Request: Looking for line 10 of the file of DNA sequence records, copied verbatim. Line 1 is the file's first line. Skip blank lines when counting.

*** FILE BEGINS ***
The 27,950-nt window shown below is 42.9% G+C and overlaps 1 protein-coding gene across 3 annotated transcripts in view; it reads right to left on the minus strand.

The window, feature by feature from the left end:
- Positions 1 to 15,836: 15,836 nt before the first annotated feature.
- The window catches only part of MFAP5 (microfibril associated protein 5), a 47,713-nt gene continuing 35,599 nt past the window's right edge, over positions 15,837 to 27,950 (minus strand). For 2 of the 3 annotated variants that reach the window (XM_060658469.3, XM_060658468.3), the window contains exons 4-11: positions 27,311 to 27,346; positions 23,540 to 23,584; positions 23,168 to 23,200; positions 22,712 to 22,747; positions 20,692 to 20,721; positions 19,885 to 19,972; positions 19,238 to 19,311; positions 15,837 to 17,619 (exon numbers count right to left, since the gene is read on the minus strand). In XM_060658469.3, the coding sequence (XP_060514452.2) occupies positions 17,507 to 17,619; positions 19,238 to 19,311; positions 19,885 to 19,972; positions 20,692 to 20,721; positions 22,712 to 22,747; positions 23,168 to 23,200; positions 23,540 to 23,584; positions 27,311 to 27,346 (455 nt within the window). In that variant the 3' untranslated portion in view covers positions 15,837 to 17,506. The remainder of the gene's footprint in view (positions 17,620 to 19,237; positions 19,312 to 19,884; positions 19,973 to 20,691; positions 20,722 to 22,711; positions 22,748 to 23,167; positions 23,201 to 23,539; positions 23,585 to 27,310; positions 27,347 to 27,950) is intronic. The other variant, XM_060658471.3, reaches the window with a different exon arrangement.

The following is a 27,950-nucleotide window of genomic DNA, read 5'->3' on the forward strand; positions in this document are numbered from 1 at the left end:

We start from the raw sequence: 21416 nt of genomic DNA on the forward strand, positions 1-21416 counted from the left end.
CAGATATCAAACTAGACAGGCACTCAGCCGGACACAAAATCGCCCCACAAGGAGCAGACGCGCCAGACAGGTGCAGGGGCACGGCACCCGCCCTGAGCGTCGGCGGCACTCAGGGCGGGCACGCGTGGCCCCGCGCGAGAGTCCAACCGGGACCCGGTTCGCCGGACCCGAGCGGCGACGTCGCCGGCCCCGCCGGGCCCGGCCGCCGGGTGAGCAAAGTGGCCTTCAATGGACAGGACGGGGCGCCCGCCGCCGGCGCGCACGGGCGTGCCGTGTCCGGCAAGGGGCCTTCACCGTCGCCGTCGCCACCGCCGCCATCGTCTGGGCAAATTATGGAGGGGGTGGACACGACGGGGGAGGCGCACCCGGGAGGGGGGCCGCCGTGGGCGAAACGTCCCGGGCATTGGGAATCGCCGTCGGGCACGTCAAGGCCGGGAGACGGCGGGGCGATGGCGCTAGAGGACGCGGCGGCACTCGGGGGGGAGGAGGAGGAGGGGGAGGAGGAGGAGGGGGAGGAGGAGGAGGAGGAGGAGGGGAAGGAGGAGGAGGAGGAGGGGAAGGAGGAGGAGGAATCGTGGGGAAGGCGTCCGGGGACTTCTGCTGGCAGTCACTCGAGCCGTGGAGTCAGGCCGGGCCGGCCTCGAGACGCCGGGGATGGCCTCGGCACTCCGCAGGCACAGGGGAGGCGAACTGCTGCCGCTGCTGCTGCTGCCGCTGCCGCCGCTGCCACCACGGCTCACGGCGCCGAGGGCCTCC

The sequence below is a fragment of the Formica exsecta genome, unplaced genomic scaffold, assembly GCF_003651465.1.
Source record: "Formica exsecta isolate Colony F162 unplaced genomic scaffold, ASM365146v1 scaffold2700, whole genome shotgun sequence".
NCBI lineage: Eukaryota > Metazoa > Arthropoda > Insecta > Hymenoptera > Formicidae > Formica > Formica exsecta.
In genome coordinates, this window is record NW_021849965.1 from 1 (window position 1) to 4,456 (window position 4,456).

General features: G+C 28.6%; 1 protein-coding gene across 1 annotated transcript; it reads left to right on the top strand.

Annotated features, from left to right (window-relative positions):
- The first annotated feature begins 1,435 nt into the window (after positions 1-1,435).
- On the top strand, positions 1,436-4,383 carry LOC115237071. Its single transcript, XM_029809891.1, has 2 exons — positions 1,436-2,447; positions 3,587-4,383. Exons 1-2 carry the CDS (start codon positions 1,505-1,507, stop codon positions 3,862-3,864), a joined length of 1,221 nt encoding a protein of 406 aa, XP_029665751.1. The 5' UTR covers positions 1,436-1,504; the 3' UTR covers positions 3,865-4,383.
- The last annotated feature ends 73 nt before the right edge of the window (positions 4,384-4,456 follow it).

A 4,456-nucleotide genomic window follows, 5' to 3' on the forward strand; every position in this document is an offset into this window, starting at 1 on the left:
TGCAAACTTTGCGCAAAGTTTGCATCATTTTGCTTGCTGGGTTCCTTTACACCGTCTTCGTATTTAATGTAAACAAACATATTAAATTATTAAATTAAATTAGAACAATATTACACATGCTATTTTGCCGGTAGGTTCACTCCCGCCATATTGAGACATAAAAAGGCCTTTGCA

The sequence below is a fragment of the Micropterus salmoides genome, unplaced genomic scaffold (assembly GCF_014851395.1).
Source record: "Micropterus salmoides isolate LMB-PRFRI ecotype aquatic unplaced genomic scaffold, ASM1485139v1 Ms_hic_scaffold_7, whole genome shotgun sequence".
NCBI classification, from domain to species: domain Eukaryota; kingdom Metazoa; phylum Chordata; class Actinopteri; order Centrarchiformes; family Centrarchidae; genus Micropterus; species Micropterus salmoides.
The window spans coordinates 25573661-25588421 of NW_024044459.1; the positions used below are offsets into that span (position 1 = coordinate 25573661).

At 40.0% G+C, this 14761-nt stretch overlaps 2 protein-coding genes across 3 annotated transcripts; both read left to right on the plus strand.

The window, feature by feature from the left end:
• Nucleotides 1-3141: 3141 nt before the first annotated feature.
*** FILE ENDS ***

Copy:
NCBI lineage: Eukaryota > Metazoa > Arthropoda > Insecta > Hymenoptera > Formicidae > Formica > Formica exsecta.